When the “Greatest” Indian comes to mind, Mohandas Karamchand Gandhi’s name is synonymous with the title. But behind the man who seemed purely moral, who’s every move seemingly came from a place of piety- a darkness that would rather be forgotten lay beneath. While the narrative that “the Mahatma” (Sanskrit for “Great Soul) was a man of peace who helped India escape British imperial rule via methods of non violence, through periods of hunger strikes, and who was ultimately martyred for his beliefs by a Hindu nationalist- his history of misogyny, racism and classism is either excused, minimised or out right ignored.
The following is commentary from Mayukh Sen, who exposes The Mathatma for all that he is, the good and the bad in his piece for Broadly:
Gandhi has become the obvious, no-duh barometer for Indian greatness, if not greatness in general. After all, who doesn’t like Gandhi? We’ve come to know him as this frail, nobly malnourished old man with a purely moral, pious soul. He’s a guy who ushered in a new grammar of nonviolent resistance to India, a country he helped escape the constraints of British imperial rule. He soldiered through some valiant hunger strikes until a Hindu nationalist shot, killed, and effectively martyred him.
My maternal grandfather went to jail with Gandhi in 1933, so I grew up knowing this myth was cobbled together from half-truths. My grandfather took the lessons he’d learned in jail to begin an ashram in the bowels of West Bengal. As a consequence, my parents raised me with an intimate understanding of Gandhi that teetered between laudatory and critical. My family adored him, though we never really bought into the idea that he single-handedly orchestrated India’s independence movement. This is to say nothing of Gandhi’s bigotry, which we didn’t touch in our household. In the decades since his assassination in 1948, the image of Gandhi has been constructed so carefully, scrubbed clean of its grimy details, that it’s easy to forget that he predicated his rhetoric on anti-blackness, a vehement allergy to female sexuality, and a general unwillingness to help liberate the Dalit, or “untouchable,” caste.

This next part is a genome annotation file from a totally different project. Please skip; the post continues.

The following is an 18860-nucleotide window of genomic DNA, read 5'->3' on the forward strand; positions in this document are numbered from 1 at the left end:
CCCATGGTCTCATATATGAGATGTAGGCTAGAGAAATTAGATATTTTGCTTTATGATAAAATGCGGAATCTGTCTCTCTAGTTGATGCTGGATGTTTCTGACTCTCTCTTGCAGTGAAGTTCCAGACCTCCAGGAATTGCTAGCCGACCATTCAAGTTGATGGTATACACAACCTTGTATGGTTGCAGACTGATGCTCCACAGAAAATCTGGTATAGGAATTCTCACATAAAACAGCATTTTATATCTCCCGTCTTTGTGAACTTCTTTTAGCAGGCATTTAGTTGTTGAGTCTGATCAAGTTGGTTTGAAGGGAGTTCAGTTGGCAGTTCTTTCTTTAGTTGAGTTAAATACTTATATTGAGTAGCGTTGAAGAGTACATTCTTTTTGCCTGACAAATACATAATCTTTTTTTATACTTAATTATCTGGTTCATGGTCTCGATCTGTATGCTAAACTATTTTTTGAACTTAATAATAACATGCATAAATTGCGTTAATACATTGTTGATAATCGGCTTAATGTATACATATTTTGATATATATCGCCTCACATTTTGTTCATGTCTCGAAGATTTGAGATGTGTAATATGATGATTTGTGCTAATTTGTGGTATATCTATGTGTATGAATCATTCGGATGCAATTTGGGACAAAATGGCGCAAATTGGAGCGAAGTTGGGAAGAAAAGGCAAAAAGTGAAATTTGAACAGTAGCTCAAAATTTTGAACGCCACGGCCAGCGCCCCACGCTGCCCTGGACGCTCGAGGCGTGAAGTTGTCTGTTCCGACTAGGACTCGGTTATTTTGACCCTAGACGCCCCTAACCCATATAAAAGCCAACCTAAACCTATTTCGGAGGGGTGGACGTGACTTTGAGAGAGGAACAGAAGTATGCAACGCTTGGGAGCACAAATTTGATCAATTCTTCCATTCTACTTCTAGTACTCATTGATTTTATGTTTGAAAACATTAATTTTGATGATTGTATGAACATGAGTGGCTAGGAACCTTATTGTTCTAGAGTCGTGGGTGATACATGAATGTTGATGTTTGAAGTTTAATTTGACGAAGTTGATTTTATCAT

Gandhi lived in South Africa for over two decades, from 1893 to 1914, working as a lawyer and fighting for the rights of Indians—and only Indians. To him, as he expressed quite plainly, black South Africans were barely human. He referred to them using the derogatory South African slur kaffir. He lamented that Indians were considered “little better, if at all, than savages or the Natives of Africa.” In 1903, he declared that the “white race in South Africa should be the predominating race.” After getting thrown in jail in 1908, he scoffed at the fact that Indians were classed with black, not white, prisoners. Some South African activists thrust these parts of Gandhi’s thinking back into the spotlight, as did a published this past September by two South African academics, but they’ve barely made a dent on the American cultural consciousness beyond the concentric circles of .
Around this same time, Gandhi began cultivating the misogyny he’d carry with him for the rest of his life. During his years in South Africa, he once responded to a young man’s sexual harassment of two of Gandhi’s female followers by forcibly cutting the girls’ hair short to make sure they didn’t invite any sexual attention. (Michael Connellan, writing in the Guardian, carefully explained that Gandhi felt women surrendered their humanity the minute men raped them.) He operated under the assumption that men couldn’t control their basic predatory impulses while simultaneously asserting that women were responsible for—and completely at the mercy of—these impulses. His views on female sexuality were similarly deplorable; according to Rita Banerji, writing in Sex and Power, Gandhi viewed menstruation as the “manifestation of the distortion of a woman’s soul by her sexuality.” He also believed the use of contraceptives was the sign of whoredom.